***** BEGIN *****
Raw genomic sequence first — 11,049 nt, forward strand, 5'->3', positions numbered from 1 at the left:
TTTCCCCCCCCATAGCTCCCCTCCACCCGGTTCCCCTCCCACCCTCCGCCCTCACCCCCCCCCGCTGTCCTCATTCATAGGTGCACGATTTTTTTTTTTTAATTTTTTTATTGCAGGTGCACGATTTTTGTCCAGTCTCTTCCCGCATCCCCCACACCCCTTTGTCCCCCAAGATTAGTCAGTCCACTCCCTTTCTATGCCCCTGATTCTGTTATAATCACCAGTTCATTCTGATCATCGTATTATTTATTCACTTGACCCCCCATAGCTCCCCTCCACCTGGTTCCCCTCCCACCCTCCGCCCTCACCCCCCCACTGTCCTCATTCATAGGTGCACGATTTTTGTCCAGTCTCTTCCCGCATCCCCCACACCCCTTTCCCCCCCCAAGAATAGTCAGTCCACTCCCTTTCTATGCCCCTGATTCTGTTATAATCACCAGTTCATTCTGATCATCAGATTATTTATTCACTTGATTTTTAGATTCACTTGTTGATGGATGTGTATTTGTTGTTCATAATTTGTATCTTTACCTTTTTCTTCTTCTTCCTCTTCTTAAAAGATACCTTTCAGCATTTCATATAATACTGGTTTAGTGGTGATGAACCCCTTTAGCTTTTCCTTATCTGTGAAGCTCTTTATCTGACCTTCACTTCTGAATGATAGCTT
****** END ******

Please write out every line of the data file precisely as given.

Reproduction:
Raw genomic sequence first — 11,049 nt, forward strand, 5'->3', positions numbered from 1 at the left:
TTTCCCCCCCCATAGCTCCCCTCCACCCGGTTCCCCTCCCACCCTCCGCCCTCACCCCCCCCCGCTGTCCTCATTCATAGGTGCACGATTTTTTTTTTTTAATTTTTTTATTGCAGGTGCACGATTTTTGTCCAGTCTCTTCCCGCATCCCCCACACCCCTTTGTCCCCCAAGATTAGTCAGTCCACTCCCTTTCTATGCCCCTGATTCTGTTATAATCACCAGTTCATTCTGATCATCGTATTATTTATTCACTTGACCCCCCATAGCTCCCCTCCACCTGGTTCCCCTCCCACCCTCCGCCCTCACCCCCCCACTGTCCTCATTCATAGGTGCACGATTTTTGTCCAGTCTCTTCCCGCATCCCCCACACCCCTTTCCCCCCCCAAGAATAGTCAGTCCACTCCCTTTCTATGCCCCTGATTCTGTTATAATCACCAGTTCATTCTGATCATCAGATTATTTATTCACTTGATTTTTAGATTCACTTGTTGATGGATGTGTATTTGTTGTTCATAATTTGTATCTTTACCTTTTTCTTCTTCTTCCTCTTCTTAAAAGATACCTTTCAGCATTTCATATAATACTGGTTTAGTGGTGATGAACCCCTTTAGCTTTTCCTTATCTGTGAAGCTCTTTATCTGACCTTCACTTCTGAATGATAGCTT